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Resurrecting Therapy

Putting Big Pharma on the Couch

September/October 2019
In 1986, people being treated for depression were twice as likely to be in therapy as to be taking pills. Now, for every person in therapy, there are four times as many taking pills for depression. Isn’t it time we stage our comeback?
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The Addict in All of Us

Gabor Maté's Unflinching Vision

July/August 2017
Canadian physician Gabor Maté believes that addictive behaviors are woven into the very fabric of our materialistic society.
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Being There

Inhabiting the Moment with Traumatized Teens

May/June 2017
With traumatized adolescent clients, it’s emotion that gradually changes emotion—not rational explanation or interpretation, not snazzy techniques or “fake it till you make it” exhortations.

Case Study

A Cure for the Yips: Brainspotting and Performance Blocks

November/December 2015
Traumatic experiences are often the root of athletic and other kinds of performance blocks.

How Conversation Sparks Therapeutic Change

The Search for the Unspoken Self

September/October 2012
When we trust in ourselves to follow the signals of life that the patient emits in seemingly casual conversation, we increase chances of stepping outside the stable confines of our theoretical models to enjoy an unexpected encounter.

In Consultation

Love and Money: Couples Finances

July/August 2011
In these tough economic times, how do therapists distinguish between money troubles related to the recession and those that have psychological roots?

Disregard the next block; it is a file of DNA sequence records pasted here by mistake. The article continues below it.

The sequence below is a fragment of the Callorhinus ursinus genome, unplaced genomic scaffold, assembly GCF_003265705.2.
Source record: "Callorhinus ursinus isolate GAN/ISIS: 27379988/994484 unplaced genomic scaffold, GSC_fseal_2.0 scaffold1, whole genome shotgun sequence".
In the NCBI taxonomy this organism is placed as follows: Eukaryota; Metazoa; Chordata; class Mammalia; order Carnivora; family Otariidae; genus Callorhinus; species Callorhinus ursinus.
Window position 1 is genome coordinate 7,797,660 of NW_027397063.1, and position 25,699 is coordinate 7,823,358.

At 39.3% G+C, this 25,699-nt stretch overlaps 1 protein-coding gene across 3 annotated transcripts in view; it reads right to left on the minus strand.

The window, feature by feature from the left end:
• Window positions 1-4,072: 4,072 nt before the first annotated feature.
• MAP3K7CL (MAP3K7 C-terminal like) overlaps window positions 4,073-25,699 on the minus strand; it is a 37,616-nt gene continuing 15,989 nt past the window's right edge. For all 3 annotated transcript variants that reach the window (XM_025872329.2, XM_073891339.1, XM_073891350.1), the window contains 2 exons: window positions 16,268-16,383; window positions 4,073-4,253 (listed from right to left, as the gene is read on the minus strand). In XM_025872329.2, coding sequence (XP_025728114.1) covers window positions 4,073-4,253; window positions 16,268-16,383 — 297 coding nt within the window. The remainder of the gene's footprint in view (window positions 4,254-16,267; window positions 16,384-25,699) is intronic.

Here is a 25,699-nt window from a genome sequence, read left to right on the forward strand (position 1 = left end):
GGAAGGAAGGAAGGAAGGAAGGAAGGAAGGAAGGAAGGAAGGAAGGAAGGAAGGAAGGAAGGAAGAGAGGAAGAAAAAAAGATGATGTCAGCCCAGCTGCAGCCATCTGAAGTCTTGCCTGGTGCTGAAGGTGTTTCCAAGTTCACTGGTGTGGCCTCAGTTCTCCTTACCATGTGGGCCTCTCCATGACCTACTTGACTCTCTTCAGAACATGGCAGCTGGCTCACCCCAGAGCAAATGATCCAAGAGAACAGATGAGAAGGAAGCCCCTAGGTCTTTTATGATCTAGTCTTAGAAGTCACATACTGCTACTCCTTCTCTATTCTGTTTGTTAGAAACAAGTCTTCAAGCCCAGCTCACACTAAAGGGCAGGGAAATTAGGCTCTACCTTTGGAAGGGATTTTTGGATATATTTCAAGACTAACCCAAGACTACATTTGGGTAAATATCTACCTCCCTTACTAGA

The Long Shadow of Trauma

Childhood Abuse May Be Our Number One Public Health Issue

March/April 2010
As the battles and controversies over the forthcoming DSM-V heat up, a determined group of trauma experts and researchers are mounting a passionate challenge to our thinking about trauma, its long-term impact, and its treatment.

Voices of Truth

January/February 2006
By Frank Pittman - When TV finally came, in the early '50s, the world it brought into our living rooms was black and white, and dumbed way down. Newsmen now had faces, and, as eyewitnesses, we could now determine who had an honest face and who didn't. The most honest of the talking heads seemed to be the revered war correspondent Edward R. Murrow. Now the actor George Clooney has put together a reenactment of the public clash between Murrow and the rabid senator Joe McCarthy. It's called Good Night and Good Luck.

The Limits of Talk

Bessel Van der Kolk Wants to Transform the Treatment of Trauma

January/February 2004
For more than 20 years, Bessel van der Kolk has been in the forefront of research in the psychobiology of trauma and in the quest for more effective treatments. Now he's touched off an intense debate about the role of scientific evidence in finding ways to alleviate suffering and the future of the traditional talking cure itself.

Know Thy Selves

The Inner Lives of Couples Therapy

November/December 1988

Every couples therapist knows the experience. Just moments ago, as you talked to the wife and then her husband, you were struck by how likable each one seemed. You sensed their warmth, their humor. But now you've hit on one of those issues—perhaps it's a conflict about an in-law, or something about sex, or even the proverbial struggle about the toothpaste tube—and suddenly the people whose company you were enjoying earlier appear to have left the room.

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